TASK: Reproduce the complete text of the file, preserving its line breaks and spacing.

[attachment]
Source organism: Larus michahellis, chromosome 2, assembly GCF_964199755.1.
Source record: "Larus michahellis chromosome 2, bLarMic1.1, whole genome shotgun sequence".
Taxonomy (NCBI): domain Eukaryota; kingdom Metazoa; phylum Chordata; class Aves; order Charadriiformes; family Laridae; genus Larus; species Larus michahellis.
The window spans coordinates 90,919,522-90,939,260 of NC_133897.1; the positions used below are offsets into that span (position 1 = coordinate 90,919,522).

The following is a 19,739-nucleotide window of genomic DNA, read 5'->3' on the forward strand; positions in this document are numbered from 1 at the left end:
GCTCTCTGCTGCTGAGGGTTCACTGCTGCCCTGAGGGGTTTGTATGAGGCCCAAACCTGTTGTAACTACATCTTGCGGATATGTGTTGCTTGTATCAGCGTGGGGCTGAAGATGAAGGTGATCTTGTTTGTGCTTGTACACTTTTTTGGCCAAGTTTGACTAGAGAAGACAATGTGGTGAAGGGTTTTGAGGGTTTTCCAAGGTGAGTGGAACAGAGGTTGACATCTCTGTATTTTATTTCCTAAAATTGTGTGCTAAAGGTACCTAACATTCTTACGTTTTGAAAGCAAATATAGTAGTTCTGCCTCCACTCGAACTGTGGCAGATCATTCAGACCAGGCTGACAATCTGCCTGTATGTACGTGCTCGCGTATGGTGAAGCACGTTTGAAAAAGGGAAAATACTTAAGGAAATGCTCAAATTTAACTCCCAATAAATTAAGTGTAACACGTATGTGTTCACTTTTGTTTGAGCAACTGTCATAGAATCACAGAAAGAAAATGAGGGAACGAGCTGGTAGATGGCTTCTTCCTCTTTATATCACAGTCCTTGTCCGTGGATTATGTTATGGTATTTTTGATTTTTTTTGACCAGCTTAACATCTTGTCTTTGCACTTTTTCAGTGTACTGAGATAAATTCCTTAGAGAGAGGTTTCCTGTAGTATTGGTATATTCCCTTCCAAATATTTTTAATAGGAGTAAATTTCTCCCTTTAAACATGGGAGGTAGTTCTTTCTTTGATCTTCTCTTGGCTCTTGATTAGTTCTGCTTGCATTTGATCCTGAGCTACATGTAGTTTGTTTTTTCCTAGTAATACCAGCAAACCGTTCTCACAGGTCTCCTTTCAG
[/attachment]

Source organism: Larus michahellis, chromosome 2, assembly GCF_964199755.1.
Source record: "Larus michahellis chromosome 2, bLarMic1.1, whole genome shotgun sequence".
Taxonomy (NCBI): domain Eukaryota; kingdom Metazoa; phylum Chordata; class Aves; order Charadriiformes; family Laridae; genus Larus; species Larus michahellis.
The window spans coordinates 90,919,522-90,939,260 of NC_133897.1; the positions used below are offsets into that span (position 1 = coordinate 90,919,522).

The following is a 19,739-nucleotide window of genomic DNA, read 5'->3' on the forward strand; positions in this document are numbered from 1 at the left end:
GCTCTCTGCTGCTGAGGGTTCACTGCTGCCCTGAGGGGTTTGTATGAGGCCCAAACCTGTTGTAACTACATCTTGCGGATATGTGTTGCTTGTATCAGCGTGGGGCTGAAGATGAAGGTGATCTTGTTTGTGCTTGTACACTTTTTTGGCCAAGTTTGACTAGAGAAGACAATGTGGTGAAGGGTTTTGAGGGTTTTCCAAGGTGAGTGGAACAGAGGTTGACATCTCTGTATTTTATTTCCTAAAATTGTGTGCTAAAGGTACCTAACATTCTTACGTTTTGAAAGCAAATATAGTAGTTCTGCCTCCACTCGAACTGTGGCAGATCATTCAGACCAGGCTGACAATCTGCCTGTATGTACGTGCTCGCGTATGGTGAAGCACGTTTGAAAAAGGGAAAATACTTAAGGAAATGCTCAAATTTAACTCCCAATAAATTAAGTGTAACACGTATGTGTTCACTTTTGTTTGAGCAACTGTCATAGAATCACAGAAAGAAAATGAGGGAACGAGCTGGTAGATGGCTTCTTCCTCTTTATATCACAGTCCTTGTCCGTGGATTATGTTATGGTATTTTTGATTTTTTTTGACCAGCTTAACATCTTGTCTTTGCACTTTTTCAGTGTACTGAGATAAATTCCTTAGAGAGAGGTTTCCTGTAGTATTGGTATATTCCCTTCCAAATATTTTTAATAGGAGTAAATTTCTCCCTTTAAACATGGGAGGTAGTTCTTTCTTTGATCTTCTCTTGGCTCTTGATTAGTTCTGCTTGCATTTGATCCTGAGCTACATGTAGTTTGTTTTTTCCTAGTAATACCAGCAAACCGTTCTCACAGGTCTCCTTTCAG